Can we pinpoint the root cause of our market instability?
U.S. Monetary Policy and Global Instability
The first half of 2015 has seen widespread speculation that the Federal Reserve would reverse the expansionary policy of the recent years and finally raise interest rates. Speculation has placed a higher probability of a rate hike occurring in September of this year. But as September beckoned, the end of August saw a meltdown in the global financial markets. The Volatility Index spiked to record highs, almost reaching 2008-2009 levels.
The multitude of factors causing global instability makes it virtually impossible to pinpoint the root cause of the havoc. The crux of the Federal Reserve’s dilemma is that without an accurate diagnosis of the market’s instability, an effective fix cannot be prescribed. Among the factors influencing the Federal Reserve’s monetary policy include the dramatic decline in commodity prices spurred by the collapsing Chinese markets, and the expansionary policies in Europe and Japan.
The decline in commodity prices, most notably crude oil, has thrown a wrench into the gears of emerging economies that rely heavily on exports. Indonesia’s ports are piling up with coal exports that are seeing a drop in demand. South African metal mines are shutting down and laying off workers. Russia’s oil dependent economy is also experiencing slowdowns. With emerging economies all over the globe slowing down, the Federal Reserve must take caution not to reduce global aggregate demand even further.
At the heart of the global slowdown of commodity exports is one of the world’s largest importers- China. The artificially propped up markets in China have begun to show signs of weakness, with the growth rate slowing from the mid-teens to near 7%. Accordingly, the Shanghai Composite Index has fallen almost 43% since its peak in June. The collapse has spurred an ambitious stimulus program from the People’s Bank of China, including multiple rate cuts and a lowered reserve requirement ratio that resulted in massive amounts of liquidity injected into the market.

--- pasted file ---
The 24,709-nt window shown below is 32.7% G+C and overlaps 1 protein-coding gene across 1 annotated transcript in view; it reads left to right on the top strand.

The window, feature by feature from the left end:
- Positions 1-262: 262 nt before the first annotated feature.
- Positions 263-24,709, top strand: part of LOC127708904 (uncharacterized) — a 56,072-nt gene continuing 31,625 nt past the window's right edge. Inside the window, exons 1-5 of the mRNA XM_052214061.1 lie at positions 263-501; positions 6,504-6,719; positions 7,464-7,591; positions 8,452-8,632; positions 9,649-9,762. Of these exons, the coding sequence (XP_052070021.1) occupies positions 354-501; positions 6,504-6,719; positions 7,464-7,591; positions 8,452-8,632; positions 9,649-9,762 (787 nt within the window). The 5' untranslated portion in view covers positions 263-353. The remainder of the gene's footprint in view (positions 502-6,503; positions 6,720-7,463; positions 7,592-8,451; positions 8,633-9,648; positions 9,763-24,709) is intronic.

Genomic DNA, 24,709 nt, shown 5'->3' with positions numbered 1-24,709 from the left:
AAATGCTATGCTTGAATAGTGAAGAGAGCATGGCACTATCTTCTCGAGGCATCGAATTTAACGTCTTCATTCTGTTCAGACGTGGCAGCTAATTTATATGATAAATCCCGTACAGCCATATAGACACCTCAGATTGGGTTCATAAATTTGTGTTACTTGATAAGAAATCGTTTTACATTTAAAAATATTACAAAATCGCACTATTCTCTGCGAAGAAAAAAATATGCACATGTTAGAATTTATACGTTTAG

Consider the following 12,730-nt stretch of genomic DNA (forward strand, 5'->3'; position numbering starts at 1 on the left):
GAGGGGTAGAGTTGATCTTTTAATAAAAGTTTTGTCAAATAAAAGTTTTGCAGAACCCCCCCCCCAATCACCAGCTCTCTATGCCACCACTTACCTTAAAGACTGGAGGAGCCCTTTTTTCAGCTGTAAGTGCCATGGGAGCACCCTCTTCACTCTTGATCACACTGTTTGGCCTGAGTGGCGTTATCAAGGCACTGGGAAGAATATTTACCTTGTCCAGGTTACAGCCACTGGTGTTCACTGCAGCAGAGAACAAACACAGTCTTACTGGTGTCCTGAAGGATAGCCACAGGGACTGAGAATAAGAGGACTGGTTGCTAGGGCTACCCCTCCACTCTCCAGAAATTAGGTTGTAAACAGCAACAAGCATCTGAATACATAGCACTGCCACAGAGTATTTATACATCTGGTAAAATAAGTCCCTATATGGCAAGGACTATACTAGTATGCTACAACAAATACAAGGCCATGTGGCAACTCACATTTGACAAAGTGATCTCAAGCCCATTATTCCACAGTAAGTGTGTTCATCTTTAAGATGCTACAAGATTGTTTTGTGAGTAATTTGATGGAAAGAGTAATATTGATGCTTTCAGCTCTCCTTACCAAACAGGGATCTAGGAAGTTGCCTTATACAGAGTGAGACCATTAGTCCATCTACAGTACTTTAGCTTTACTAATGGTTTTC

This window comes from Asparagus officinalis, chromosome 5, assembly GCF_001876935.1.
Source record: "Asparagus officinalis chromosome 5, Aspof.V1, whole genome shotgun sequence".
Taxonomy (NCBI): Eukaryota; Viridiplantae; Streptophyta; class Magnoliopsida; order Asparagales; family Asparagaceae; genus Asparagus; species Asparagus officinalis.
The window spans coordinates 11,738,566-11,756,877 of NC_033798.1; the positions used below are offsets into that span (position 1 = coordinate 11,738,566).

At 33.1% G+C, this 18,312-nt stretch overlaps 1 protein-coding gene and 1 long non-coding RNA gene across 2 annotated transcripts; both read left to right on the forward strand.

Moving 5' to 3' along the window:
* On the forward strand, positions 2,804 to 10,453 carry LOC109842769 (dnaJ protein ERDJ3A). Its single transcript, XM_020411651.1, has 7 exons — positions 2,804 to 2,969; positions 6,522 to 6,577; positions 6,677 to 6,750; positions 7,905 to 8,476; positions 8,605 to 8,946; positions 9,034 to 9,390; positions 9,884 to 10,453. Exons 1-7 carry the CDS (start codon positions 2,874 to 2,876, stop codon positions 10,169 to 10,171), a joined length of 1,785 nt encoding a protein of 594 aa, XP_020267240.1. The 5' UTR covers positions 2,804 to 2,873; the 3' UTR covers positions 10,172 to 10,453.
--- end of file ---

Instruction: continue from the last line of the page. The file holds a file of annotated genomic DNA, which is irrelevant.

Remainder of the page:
As China struggles to keep pace with growth expectations, the Eurozone has continued to be mired in economic turmoil that is characterized by negative interest rates and an open ended quantitative easing program intended to combat the deflationary spiral. With the inflation rate currently a far cry from the ECB’s target of 2%, debt burdens and weak investments in the Eurozone are a looming headache that could reverberate into the U.S. economy.
Meanwhile, Japan’s perennial problem of deflation has emerged once again, with the inflation rate dropping to zero for the third time this year. With an aging population and an unsustainable amount of debt, Japan’s fiscal problems do not bode well for the economic health of the country that has seen contractions in the prior quarters of this year.
With a host of moving pieces to the increasingly complex puzzle, the U.S. economy has the dilemma of being out of step with the rest of the world in terms of the economic cycle. The strong fundamentals of the U.S. economic recovery, evident through improved labor market conditions and falling unemployment, demand that the Federal Reserve stop delaying the inevitable and react strongly to the global instability by raising the interest rates.
Changing the course of action with the backdrop of global instability will draw criticism of the central bank coddling the financial markets. But acting too aggressively to raise interest rates in the face of global turmoil can prove to be reckless. At such a critical juncture of financial history, it is clear that whatever decision the Federal Reserve makes will have far reaching effects all over the globe.